6 ways to support a mother who has postpartum depression

Postpartum depression can be very overwhelming and isolating. Here are six ways you can help someone who is going through it.

6 ways to support a mother who has postpartum depression

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Postpartum depression (PPD) is a stealthy condition. I nearly missed it. I was visiting a close friend who had given birth to her first child about a month earlier. As I cradled her little boy, he let out a tiny perfect baby yawn and my heart melted. “You won’t believe what he just did,” I gushed, as my friend emerged from her bedroom. “It was the most adorable thing!” I expected her to rush over and investigate the cuteness I’d just witnessed. Instead, she held up her hand in an “I can’t even” sort of way, stumbled into the kitchen to get some Advil and went back to bed.

I was dumbfounded. Why isn’t she more excited? Why doesn’t she seem connected to him? Though unspoken, my judgment blinded me from seeing what her lack of joy really indicated. A couple of months later, she was diagnosed with PPD and I realized how completely unsupportive I’d been.

In those early weeks and months, new mothers need lots of help. A fair number of them—7.5 percent, according to Health Canada—experience depressive symptoms in the exhausting postpartum period. As soon as I realized my blunder, I took some overnight babysitting shifts so that my friend could get some rest and helped whenever I could. Whether you’re a friend, sibling or neighbour to a mother with PPD, here are some ways that you can be supportive.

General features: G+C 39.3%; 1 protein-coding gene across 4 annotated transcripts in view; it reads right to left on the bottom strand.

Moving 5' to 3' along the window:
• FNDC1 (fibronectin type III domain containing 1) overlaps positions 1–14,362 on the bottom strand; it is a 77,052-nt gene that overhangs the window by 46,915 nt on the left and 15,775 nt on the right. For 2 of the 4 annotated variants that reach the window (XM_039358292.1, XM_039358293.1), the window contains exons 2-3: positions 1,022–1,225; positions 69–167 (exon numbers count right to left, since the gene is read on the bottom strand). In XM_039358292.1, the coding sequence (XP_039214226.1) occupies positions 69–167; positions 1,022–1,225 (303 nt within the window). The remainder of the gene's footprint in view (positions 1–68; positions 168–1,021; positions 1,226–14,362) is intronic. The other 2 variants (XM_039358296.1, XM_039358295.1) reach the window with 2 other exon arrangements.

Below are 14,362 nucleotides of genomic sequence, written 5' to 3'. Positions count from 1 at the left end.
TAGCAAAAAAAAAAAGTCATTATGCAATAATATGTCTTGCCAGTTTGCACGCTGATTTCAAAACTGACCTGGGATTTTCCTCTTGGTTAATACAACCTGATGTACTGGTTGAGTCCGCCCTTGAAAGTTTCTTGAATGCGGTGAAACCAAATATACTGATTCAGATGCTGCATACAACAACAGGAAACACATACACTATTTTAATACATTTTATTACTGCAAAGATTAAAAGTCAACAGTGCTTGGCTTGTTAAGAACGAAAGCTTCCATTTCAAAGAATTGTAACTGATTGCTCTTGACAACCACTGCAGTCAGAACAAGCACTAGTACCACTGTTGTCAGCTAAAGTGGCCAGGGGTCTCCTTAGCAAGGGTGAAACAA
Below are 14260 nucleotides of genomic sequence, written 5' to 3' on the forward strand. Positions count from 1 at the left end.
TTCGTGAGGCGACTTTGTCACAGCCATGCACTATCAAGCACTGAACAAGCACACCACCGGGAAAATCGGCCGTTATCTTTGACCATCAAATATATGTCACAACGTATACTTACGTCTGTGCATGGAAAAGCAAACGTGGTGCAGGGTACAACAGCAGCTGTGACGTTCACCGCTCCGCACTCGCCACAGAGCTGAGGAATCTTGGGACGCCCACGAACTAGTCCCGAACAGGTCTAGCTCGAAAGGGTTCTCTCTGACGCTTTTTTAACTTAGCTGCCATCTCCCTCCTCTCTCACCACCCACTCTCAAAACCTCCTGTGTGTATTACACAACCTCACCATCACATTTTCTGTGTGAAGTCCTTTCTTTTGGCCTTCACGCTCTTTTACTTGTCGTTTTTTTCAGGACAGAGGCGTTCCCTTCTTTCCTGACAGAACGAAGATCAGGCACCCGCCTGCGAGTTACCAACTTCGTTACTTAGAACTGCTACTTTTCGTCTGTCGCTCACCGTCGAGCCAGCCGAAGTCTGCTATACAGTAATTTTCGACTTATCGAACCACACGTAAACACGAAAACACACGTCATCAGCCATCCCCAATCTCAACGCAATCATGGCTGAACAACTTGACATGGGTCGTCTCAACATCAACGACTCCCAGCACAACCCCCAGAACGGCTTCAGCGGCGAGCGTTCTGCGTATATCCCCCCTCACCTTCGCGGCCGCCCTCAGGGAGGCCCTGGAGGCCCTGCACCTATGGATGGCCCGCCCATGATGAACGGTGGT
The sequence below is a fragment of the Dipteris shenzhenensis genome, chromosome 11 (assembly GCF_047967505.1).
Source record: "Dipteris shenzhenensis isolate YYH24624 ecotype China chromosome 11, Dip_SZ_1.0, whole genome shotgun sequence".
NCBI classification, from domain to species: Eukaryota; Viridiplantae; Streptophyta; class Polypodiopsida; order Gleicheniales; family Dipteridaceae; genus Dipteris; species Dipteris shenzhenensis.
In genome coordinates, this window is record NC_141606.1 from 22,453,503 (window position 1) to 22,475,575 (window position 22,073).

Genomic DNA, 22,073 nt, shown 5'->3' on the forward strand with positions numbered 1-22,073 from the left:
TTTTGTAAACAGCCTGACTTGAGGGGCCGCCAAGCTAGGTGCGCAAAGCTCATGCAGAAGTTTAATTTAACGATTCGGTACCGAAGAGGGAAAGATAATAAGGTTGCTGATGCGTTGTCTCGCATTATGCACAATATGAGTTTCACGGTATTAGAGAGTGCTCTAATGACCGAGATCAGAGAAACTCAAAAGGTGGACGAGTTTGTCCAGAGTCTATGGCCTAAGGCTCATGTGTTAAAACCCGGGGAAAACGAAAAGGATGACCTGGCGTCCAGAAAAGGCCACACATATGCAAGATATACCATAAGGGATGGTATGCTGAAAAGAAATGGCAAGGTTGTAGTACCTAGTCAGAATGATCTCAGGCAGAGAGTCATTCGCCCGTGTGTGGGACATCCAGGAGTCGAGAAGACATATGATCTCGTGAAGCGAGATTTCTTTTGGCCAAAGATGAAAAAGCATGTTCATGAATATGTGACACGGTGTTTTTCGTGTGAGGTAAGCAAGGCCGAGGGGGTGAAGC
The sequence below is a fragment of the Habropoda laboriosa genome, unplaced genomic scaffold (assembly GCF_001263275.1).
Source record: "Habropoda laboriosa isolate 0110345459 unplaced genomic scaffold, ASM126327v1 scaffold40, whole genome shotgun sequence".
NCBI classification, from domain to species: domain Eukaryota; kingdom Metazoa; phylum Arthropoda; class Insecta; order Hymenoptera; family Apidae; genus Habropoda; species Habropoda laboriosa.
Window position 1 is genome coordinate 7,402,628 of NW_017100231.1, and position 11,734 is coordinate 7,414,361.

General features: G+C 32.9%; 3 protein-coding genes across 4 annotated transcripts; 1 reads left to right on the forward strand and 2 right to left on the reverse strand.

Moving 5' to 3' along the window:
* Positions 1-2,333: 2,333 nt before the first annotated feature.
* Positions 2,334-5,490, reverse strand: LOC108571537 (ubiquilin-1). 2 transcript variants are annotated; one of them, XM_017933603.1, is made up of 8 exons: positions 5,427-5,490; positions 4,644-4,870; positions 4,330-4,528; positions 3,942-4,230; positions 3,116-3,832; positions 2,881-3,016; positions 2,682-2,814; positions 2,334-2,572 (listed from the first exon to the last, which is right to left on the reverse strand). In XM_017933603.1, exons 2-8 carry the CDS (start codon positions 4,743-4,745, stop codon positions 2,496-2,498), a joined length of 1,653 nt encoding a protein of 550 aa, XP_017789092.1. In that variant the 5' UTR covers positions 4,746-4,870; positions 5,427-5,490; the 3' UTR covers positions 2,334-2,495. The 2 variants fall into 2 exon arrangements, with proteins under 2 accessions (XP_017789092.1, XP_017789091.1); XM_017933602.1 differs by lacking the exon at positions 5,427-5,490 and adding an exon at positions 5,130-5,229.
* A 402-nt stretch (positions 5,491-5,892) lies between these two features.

1. Make it about her—not the baby When you visit, don’t just ask about the baby. “Tell yourself, ‘I need to leave this interaction understanding how she is really feeling,’” says Stacy Thomas, a Toronto psychologist who specializes in women’s mental health. That means showing up (more than once!) prepared to listen and making the conversation about her every single time. You shouldn’t be doing more talking than she is, either. Make it safe for her to share any feelings that she is having, even if they don’t make much sense.

“Let her know that she is able to hold two ambivalent emotions at once,” adds Carol Peat, a labour support provider and educator in London, Ont. “She can love this tiny human with all her heart yet feel like today really sucks.” Your job isn’t to make those emotions disappear; it’s to make her feel heard.

2. Stop trying to solve her problems We often try to cheer up others by disputing their emotions. But comments like “What are you talking about? You’re a great mom!” are actually counterproductive. “It won’t make her feel like a great mom,” says Greer Slyfield Cook, a social worker in the Reproductive Life Stages program at Women’s College Hospital. “Instead, it invalidates her feelings and can even trigger feelings of guilt.” Instead, echo the mother’s concerns with statements like “It sounds like you’re really worried” or “That must be really hard.” If you’ve experienced anxiety or depression before, even unrelated to pregnancy, offer up your own story to show that you understand what she is going through. Because women often feel alone when experiencing depression, it can be helpful to hear other women share their experiences.